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Mitchell Shows Her Best Sides Now   Print

by Kristine McKenna
Los Angeles Times
June 16, 1983

Joni Mitchell is often taken to task for the whipped-cream romanticism of her music, but it's hard to argue with the quality of her voice and her elegant sense of melody. Her voice, like Mel Torme's, is a smooth, smoky wonder that swoops and soars with effortless grace.. Monday night at the universal Amphi-theatre, Mitchell sailed through a two-hour set that included material from throughout her career.

Focusing in recent years on her painting, Mitchell has kept such a low profile in the music world that it's easy to forget what formidable body of work she's produced. Hits just kept on coming Monday night, and there were entire albums she didn't even dip into.

No longer the innocent flower child we met in the 60's, Mitchell is a sophisticated woman, and her voice has taken on depth and character that reflect that change. She's singing in a slightly lower register now, but her voice is as fluid and clear as ever.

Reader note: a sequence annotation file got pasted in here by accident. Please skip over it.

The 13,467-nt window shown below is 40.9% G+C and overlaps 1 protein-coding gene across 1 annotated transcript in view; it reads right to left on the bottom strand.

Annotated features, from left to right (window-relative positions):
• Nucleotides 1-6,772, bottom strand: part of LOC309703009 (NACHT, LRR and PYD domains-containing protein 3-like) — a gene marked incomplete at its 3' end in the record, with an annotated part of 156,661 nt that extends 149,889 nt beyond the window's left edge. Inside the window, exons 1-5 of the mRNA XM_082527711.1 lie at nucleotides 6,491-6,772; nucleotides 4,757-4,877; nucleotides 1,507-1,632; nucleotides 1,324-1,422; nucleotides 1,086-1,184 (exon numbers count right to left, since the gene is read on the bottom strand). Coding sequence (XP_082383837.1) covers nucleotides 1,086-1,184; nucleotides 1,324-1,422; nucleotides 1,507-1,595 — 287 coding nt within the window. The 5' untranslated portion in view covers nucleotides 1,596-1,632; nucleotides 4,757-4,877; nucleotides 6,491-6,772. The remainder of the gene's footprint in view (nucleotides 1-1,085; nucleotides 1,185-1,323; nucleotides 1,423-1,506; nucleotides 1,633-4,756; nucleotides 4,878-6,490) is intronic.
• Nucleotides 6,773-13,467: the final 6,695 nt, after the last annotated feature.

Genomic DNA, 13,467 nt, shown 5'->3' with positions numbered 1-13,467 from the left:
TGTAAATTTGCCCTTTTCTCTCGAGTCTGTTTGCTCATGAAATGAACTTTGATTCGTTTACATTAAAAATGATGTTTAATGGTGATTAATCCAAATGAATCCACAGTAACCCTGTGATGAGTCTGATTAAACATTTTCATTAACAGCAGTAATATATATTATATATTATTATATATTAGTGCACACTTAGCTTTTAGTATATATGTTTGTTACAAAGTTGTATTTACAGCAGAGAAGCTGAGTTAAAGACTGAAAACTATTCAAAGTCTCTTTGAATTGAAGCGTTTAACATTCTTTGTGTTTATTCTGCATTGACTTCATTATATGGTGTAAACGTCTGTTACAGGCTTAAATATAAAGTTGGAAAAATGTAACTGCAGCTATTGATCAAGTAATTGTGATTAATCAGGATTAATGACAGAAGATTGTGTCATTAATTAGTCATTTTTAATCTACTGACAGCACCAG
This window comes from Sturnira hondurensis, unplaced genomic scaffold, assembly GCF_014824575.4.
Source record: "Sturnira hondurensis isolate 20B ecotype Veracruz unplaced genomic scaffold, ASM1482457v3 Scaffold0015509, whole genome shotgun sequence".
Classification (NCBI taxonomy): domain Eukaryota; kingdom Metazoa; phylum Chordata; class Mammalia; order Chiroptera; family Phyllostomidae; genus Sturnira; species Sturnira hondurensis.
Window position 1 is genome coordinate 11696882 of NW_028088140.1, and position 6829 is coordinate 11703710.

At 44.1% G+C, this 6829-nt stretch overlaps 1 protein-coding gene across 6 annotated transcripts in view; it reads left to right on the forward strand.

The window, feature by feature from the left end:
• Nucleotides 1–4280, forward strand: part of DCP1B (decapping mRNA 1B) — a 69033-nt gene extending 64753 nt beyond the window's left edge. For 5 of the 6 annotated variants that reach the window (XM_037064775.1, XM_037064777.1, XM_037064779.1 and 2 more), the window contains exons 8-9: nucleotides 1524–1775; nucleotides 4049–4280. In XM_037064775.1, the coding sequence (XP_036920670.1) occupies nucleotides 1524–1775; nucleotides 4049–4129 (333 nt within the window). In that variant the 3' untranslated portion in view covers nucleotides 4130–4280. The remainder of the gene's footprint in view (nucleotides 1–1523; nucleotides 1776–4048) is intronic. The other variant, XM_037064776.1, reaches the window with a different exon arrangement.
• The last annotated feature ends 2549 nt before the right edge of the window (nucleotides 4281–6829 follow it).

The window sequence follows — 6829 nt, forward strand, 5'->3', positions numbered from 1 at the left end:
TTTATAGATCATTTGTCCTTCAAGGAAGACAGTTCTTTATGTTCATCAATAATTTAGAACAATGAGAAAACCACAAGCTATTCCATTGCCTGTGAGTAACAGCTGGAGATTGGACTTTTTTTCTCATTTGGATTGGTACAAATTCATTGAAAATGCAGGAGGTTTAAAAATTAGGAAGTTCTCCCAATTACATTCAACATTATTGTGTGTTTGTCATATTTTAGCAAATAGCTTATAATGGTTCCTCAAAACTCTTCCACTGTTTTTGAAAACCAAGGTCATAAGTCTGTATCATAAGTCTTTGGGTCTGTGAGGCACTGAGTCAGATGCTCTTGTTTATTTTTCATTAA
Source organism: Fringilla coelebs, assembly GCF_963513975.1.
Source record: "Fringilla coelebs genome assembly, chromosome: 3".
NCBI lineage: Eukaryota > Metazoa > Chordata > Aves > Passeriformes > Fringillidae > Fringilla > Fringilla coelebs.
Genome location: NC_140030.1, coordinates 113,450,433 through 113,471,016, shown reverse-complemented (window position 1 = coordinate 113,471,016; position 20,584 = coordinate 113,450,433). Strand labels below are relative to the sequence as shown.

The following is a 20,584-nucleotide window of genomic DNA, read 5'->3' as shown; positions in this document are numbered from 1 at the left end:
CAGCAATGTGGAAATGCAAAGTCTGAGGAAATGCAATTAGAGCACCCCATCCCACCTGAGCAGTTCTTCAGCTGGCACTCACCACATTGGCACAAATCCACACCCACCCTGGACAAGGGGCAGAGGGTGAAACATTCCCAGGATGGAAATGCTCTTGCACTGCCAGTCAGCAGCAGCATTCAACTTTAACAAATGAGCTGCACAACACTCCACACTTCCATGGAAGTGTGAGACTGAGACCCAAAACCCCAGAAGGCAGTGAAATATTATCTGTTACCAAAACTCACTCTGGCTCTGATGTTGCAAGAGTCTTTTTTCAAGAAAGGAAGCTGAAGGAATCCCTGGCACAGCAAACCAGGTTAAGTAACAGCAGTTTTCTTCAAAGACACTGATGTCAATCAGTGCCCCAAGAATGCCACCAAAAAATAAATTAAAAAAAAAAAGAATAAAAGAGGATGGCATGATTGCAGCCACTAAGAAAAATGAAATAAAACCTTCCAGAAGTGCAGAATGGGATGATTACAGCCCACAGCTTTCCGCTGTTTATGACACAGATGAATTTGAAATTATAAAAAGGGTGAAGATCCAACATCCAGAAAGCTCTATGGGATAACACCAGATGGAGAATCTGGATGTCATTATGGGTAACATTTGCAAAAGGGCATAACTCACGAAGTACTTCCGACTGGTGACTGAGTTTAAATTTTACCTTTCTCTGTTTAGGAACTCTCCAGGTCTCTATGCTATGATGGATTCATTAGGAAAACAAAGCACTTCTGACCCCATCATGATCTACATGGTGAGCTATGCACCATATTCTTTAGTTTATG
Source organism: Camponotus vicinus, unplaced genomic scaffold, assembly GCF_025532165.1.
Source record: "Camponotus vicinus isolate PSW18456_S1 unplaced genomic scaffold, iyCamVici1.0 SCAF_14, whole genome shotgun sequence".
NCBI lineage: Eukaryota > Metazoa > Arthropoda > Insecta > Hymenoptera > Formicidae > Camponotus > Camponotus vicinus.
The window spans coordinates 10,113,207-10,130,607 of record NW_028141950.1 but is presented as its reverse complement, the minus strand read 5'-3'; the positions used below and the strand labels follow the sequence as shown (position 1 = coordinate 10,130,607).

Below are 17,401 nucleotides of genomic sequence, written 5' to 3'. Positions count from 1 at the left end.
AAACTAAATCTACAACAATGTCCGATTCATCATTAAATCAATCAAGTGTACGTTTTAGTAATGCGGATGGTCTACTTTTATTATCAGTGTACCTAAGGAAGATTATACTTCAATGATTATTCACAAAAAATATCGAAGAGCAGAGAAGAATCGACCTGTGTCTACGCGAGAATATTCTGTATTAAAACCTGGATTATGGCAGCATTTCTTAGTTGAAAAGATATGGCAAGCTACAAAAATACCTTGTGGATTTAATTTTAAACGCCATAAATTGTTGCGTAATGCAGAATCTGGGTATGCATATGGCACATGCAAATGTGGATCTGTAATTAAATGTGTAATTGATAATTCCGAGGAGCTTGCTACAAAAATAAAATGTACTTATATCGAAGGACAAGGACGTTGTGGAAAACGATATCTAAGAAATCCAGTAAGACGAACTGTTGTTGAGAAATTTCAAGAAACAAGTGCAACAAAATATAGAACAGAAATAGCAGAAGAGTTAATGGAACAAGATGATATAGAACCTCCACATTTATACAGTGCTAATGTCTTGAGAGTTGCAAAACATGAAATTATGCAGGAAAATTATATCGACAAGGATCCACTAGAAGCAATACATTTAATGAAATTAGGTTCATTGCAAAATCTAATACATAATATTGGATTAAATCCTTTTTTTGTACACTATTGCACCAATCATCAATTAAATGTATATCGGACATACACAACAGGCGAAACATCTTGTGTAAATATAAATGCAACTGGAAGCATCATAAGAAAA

Backed by a jazz-rock quartet, Mitchell said barely a word to her audience and seemed distant and aloof, enveloped as she was in the big, shiny sounds of the band.. This quartet framed her as a cool jazz vocalist and a sassy rock singer, giving much of her material new, more aggressive arrangements.

It was when she performed solo, accompanying herself on dulcimer, guitar or piano that she really seemed to connect with the audience.

Songs from her 1976 LP "Hejira" consistently shone the brightest Monday. These exquisitely sad essays on restlessness and longing linger in the memory like a strange and haunting dream. These songs - most of her songs, in fact - have been burnished to a rich luster with time, and Mitchell still sings them beautifully.

 

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